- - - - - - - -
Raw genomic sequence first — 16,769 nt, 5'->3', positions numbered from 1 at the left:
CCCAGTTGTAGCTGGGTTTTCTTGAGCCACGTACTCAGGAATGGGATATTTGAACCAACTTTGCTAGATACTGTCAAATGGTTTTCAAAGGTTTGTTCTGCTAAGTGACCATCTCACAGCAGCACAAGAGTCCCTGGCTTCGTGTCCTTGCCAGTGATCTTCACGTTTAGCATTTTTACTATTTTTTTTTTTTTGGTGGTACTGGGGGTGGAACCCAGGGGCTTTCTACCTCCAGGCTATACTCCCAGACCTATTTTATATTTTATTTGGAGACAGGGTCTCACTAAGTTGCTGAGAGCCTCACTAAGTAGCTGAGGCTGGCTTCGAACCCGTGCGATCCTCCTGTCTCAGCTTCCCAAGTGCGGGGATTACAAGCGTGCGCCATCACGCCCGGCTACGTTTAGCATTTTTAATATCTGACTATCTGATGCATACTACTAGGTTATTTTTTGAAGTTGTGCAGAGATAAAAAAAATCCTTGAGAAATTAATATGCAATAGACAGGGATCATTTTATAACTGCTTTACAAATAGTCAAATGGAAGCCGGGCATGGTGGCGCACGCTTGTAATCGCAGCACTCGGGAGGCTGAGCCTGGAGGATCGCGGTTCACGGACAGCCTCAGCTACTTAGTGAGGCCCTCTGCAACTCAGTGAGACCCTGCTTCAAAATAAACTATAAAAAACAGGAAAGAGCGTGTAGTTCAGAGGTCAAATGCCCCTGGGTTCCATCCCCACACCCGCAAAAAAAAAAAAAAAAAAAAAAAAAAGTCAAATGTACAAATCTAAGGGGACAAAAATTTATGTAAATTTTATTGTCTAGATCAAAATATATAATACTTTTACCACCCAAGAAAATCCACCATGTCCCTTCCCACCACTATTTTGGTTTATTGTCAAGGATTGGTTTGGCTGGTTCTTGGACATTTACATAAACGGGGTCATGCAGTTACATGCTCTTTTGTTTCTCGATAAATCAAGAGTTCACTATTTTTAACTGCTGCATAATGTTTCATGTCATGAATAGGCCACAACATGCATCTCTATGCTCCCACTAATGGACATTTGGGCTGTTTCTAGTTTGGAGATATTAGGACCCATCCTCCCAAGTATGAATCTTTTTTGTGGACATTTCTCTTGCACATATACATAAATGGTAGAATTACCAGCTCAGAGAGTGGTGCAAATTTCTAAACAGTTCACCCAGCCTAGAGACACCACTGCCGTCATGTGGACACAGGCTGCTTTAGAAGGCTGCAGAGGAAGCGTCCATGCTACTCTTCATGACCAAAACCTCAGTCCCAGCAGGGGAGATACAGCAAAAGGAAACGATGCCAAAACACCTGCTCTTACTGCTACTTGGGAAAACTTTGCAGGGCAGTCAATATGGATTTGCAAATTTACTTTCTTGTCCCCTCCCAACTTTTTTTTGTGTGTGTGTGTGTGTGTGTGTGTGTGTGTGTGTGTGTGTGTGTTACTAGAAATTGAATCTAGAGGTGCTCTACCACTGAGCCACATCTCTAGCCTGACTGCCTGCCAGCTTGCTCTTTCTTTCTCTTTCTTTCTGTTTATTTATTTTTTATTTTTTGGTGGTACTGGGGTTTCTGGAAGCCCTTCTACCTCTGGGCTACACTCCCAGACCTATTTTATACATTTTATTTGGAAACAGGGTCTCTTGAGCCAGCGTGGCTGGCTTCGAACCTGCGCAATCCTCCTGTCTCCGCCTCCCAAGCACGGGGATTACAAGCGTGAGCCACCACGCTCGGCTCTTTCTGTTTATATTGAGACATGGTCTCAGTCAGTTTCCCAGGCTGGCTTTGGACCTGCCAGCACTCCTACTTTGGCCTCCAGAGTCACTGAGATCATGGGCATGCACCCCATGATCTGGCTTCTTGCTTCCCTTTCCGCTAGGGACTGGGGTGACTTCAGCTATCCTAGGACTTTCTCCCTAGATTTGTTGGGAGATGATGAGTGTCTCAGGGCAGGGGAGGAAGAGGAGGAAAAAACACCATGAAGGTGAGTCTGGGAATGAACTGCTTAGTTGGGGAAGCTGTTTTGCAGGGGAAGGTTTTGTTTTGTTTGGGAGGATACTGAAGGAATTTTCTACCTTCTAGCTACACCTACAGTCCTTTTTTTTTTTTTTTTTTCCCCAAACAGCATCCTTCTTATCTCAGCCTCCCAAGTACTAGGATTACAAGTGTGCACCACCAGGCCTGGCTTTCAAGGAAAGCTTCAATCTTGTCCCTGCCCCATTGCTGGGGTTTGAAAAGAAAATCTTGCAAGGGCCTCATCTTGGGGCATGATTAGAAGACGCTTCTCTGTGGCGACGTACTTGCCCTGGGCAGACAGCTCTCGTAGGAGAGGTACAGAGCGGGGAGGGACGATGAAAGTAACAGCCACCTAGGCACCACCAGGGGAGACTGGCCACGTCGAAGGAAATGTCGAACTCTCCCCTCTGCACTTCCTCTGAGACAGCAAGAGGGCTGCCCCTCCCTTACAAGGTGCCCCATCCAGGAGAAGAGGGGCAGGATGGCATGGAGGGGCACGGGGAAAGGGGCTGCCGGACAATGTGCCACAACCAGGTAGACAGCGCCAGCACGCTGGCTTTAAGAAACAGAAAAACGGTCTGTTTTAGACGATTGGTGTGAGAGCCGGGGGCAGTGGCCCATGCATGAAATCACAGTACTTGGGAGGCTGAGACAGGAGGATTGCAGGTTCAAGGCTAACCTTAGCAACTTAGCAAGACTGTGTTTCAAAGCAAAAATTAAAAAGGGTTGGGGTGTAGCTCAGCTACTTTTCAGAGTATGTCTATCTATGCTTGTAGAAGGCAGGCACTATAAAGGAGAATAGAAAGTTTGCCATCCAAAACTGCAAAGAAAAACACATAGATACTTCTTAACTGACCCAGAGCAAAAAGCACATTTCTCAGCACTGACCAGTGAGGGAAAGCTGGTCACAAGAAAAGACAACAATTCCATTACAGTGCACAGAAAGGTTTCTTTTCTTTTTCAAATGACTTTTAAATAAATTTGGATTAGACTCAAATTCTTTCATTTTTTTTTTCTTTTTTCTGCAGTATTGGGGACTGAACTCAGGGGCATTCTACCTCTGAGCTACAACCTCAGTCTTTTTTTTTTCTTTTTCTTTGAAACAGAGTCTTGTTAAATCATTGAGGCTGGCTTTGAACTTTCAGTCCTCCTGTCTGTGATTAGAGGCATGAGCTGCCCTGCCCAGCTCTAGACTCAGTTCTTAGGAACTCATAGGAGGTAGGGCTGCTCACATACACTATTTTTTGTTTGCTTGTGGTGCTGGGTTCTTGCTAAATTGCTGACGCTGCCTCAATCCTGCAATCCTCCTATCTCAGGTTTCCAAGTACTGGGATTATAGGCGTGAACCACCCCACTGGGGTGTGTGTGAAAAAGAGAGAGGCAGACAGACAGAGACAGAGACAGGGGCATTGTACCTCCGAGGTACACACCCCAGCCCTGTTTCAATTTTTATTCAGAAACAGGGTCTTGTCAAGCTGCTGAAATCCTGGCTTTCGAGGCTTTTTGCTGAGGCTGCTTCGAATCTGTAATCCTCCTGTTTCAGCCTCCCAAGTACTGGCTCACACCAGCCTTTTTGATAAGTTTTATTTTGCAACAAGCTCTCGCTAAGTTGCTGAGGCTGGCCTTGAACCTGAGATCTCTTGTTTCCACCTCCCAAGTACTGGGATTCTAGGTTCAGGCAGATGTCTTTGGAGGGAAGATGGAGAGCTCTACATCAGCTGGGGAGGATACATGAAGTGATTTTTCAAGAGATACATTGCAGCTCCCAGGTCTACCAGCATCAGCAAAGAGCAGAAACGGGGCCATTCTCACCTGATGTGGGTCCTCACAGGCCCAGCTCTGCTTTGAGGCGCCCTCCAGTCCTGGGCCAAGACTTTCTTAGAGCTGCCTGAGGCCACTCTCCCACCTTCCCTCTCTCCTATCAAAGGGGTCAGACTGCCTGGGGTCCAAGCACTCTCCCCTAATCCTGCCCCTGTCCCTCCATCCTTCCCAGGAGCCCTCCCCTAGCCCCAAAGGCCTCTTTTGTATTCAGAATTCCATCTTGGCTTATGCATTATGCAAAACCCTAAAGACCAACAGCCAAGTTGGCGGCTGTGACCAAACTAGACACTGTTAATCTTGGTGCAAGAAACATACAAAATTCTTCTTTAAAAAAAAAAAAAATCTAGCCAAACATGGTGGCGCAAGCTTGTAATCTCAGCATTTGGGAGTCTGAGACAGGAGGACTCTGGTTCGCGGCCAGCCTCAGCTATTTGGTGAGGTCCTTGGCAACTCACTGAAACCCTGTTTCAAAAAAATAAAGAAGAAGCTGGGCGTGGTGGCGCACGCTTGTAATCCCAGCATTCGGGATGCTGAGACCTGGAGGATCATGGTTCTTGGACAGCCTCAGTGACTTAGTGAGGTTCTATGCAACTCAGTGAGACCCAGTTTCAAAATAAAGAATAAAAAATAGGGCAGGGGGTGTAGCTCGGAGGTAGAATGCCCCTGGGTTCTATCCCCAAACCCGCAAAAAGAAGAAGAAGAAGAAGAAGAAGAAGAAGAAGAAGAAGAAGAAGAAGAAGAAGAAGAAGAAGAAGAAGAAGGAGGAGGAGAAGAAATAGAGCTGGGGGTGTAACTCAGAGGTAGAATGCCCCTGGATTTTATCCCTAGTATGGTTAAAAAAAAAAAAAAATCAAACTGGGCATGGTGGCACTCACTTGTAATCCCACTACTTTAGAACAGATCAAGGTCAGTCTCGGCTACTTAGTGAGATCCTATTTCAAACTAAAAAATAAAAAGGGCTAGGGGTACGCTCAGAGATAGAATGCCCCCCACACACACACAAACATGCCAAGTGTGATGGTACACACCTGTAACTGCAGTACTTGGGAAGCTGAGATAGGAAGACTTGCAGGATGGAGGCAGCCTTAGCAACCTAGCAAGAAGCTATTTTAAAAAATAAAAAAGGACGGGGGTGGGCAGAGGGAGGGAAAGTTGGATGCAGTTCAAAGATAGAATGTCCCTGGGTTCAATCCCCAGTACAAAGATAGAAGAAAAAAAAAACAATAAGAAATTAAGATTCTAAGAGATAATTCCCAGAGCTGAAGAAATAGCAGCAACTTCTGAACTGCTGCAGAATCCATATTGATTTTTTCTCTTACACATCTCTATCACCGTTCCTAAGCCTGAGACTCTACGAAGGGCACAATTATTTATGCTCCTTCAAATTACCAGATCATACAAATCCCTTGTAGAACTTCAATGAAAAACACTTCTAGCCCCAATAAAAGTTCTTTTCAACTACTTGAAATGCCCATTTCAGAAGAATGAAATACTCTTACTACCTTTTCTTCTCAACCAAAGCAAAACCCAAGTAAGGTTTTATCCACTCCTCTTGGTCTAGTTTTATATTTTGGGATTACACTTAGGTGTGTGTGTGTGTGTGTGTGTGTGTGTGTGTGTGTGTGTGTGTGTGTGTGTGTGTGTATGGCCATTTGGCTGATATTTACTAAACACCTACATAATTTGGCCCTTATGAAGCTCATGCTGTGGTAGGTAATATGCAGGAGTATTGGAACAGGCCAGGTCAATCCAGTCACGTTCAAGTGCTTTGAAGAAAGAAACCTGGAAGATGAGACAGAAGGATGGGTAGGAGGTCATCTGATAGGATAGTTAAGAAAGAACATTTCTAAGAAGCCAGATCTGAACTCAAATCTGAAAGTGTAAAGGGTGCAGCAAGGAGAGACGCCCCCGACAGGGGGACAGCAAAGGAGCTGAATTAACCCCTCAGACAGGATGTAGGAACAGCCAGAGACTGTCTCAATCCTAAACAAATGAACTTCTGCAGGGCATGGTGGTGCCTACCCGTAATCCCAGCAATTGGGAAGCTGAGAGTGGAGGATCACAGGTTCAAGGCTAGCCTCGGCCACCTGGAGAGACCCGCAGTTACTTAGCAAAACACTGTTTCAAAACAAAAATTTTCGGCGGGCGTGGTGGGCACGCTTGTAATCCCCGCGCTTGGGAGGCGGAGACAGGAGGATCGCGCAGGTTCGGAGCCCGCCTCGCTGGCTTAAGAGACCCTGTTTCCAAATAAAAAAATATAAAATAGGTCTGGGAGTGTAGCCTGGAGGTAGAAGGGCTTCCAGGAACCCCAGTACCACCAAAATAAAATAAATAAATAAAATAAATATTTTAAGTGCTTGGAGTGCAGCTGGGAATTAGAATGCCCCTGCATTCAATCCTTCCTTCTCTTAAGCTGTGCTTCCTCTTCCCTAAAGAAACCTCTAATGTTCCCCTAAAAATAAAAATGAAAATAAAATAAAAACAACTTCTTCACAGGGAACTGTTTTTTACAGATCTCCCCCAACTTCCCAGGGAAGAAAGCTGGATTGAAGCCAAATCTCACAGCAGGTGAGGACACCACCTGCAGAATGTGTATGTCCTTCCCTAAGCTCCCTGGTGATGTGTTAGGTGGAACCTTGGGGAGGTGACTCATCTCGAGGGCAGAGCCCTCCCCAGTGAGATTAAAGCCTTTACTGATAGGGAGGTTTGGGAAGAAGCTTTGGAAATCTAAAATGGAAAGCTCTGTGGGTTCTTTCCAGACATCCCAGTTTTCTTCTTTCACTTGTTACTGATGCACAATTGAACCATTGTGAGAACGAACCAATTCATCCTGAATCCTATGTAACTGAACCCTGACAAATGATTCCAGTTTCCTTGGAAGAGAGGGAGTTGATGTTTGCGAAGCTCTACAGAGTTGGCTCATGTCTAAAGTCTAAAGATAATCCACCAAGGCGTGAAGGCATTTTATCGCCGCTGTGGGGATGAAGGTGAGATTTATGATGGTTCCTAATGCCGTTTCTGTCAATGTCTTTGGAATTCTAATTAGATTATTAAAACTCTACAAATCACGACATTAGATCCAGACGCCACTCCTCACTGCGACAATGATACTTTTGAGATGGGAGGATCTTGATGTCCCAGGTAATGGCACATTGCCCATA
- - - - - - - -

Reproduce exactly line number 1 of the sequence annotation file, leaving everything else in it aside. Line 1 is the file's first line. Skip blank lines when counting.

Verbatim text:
Raw genomic sequence first — 16,769 nt, 5'->3', positions numbered from 1 at the left: